Until I get impressed, my card will be to stick with the notion of a weakly low AAM base state having superimposed rapid GWO variations. Unlike my previous discussion, however, I do want to take into consideration the possibility of a subseasonal event for week 1-3 predictions, which includes an east-northeast shift of the Indian Ocean tropical convective forcing.

For weeks 1-3, rapid global circulation variations given by phases 4-5 and 8-1 of the 250mb composite anomaly psi from the WB (2008) GWO are most probable. These will be superimposed upon a slower evolving base state shown by phase 2 and eventually phases 3-4 of the WH (2004) MJO anomalous psi composites, constructively and destructively interfering. The probable USA temperature outcomes can be seen from the corresponding temperature composite anomaly plots, as well as the tropical convection from the composite OLRA plots. Obviously this is a very low confidence outlook.

Numerical model solutions for the USA have been inconsistent and varied for the next 1-2 weeks. Not only will model performance suffer going into boreal autumn, the weather-climate situation discussed above will also contribute (another item on list of work for WB to show). Broadly, the barrage of troughs digging into the Rockies and Plains then shifting east has started. Individual synoptic details beyond ~day 3 in this type of circulation regime are white noise, and attempts to predict them (for the public) is a waste of resources as well as scientifically indefensible. Skill is derived from statements of probability.

Should an eastward shifting subseasonal event including the MJO component occur, a more persistent and deeper western USA trough shown by MJO psi composite anomaly phase 4 may occur late week-2 into week-3. In addition to intense/severe precipitation including thunderstorms for the central USA, early season heavy snow may occur for portions of the northern Rockies during the ~second-third weeks of September. Reiterating from my previous discussion, western and central USA troughs with subtropical westerly wind flow may be the most likely outcome going into boreal winter (having my reasons).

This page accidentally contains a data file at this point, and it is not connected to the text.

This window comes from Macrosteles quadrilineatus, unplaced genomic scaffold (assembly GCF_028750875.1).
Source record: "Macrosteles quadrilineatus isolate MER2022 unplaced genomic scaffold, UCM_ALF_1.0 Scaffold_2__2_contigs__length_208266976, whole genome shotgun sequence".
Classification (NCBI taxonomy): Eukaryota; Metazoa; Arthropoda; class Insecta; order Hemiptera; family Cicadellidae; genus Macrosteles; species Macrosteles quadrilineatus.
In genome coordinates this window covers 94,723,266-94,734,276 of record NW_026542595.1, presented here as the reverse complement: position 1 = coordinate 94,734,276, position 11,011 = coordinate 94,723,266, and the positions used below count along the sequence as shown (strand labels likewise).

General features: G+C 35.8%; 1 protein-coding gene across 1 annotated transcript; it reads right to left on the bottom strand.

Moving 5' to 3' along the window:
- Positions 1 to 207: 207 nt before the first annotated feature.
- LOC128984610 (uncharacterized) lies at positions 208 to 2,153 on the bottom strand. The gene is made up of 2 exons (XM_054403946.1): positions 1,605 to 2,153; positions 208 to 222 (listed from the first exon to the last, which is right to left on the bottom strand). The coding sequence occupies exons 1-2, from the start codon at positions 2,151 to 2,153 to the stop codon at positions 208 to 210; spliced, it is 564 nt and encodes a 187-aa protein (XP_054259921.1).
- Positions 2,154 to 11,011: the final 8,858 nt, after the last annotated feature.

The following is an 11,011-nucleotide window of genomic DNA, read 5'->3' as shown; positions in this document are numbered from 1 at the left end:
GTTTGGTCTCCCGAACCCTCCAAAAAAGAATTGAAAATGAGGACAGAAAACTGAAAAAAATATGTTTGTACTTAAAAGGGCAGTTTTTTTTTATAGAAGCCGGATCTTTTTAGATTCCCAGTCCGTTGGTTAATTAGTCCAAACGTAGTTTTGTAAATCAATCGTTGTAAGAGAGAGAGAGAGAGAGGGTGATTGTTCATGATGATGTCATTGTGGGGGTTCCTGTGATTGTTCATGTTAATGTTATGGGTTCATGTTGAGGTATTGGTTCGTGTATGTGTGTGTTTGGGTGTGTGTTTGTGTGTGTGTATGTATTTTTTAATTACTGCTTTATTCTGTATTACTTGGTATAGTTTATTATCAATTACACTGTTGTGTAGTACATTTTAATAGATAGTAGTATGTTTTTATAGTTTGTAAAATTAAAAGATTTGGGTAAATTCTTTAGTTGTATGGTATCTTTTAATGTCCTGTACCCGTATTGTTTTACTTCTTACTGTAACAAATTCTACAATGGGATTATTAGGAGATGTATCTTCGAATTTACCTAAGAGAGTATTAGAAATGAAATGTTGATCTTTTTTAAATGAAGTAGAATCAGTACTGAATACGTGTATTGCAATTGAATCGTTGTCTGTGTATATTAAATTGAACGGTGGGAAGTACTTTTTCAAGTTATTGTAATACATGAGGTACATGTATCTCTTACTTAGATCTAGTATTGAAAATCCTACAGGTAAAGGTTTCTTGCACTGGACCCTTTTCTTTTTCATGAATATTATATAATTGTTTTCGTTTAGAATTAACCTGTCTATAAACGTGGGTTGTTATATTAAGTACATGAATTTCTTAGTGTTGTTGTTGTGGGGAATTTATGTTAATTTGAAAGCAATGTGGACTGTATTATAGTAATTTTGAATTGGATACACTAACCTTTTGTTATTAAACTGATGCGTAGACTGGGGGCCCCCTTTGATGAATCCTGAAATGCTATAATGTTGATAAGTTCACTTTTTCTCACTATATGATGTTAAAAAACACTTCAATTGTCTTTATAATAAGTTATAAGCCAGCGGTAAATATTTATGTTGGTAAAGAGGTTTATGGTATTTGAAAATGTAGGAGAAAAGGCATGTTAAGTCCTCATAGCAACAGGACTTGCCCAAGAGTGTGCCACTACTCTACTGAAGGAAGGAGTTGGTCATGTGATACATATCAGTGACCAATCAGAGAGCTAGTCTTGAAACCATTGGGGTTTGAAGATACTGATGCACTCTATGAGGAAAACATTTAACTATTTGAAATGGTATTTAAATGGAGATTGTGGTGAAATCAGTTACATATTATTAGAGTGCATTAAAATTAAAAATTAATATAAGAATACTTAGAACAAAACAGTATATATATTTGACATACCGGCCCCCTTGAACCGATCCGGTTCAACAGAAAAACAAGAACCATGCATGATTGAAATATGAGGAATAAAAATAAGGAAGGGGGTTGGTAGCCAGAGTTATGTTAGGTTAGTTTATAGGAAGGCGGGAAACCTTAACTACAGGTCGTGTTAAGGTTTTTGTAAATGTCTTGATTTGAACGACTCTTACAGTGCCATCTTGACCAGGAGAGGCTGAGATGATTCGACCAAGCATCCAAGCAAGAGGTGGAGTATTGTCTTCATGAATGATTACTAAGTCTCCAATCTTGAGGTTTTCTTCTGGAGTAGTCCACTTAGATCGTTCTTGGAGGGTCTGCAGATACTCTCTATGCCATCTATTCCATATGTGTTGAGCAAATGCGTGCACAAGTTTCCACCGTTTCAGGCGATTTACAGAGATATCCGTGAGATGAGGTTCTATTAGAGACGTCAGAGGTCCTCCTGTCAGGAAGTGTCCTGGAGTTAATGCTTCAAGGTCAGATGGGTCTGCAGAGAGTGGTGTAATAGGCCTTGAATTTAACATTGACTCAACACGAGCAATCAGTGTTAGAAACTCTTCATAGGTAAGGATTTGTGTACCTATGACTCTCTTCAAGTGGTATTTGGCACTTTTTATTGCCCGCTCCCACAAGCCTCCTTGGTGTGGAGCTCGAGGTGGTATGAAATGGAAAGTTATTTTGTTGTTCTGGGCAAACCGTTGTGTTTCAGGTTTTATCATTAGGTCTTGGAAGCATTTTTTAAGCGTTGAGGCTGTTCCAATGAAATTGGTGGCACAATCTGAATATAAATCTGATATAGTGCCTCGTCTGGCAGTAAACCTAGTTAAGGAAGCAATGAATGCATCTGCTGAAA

Intense to severe tropical thunderstorm activity is probable continue across the equatorial Indian Ocean week-1 shifting east and north into the Indian and Asian monsoon systems while also impacting portions Indonesia by week-2. It is not out of the realm of possibilities for this intense thunderstorm activity to impact the TNWP by week-3. Regardless, the west central and northwest Pacific Ocean will be a wild card for numerous reasons until further notice, including the risk of tropical cyclones. The tropical Americas and North Atlantic Ocean appear to remain anomalously active week-1 and likely into week-2.

Please see the latest official tropical cyclone forecasts for all basins. I trust the expertise of the appropriate meteorological centers to alert the public of additional weather hazards worldwide (there has been a recent increase).


Links to CPC and PSD ENSO discussions:

The following is a link to information about the stratosphere and other nice monitoring tools:

The following is a link to NCEP model verifications (surf around for lots more). .

The following is a link discussing recent global weather and related events.

These are probabilistic statements. We hope that an opportunity will arise for us (soon) to allow our dedicated web page effort to mature, expediting objectively and accountability. This web page effort will hopefully include an objective predictive scheme for the GWO with hindcasts.

The WB (2007) paper on the GSDM has been published in the February issue of MWR. In addition, the first of a two-part paper has been submitted to MWR where WB formally introduce the GWO. A pdf version can be downloaded from the following link:

Overlapping seasonally varying subseasonal composites for variables such as surface temperature, precipitation, geopotential height and streamfunction anomalies are planned on being posted on the web site mentioned above and presented in part-2 of our paper. We want to emphasize notions such as global-zonal mean-regional scale linkages as well as forcing-response-feedback (with subsequent interactions) relationships. An important purpose is to provide a dynamical weather-climate linkage framework to evaluate the numerical models in a sophisticated manner as part of a subseasonal (and any time scale) forecast process, in addition to a climate service for all users. Relying on the numerical models alone is a cookbook!

Given shift work and travel, updates are extremely difficult. I hope to do another discussion next weekend, ~30-31 August.

Ed Berry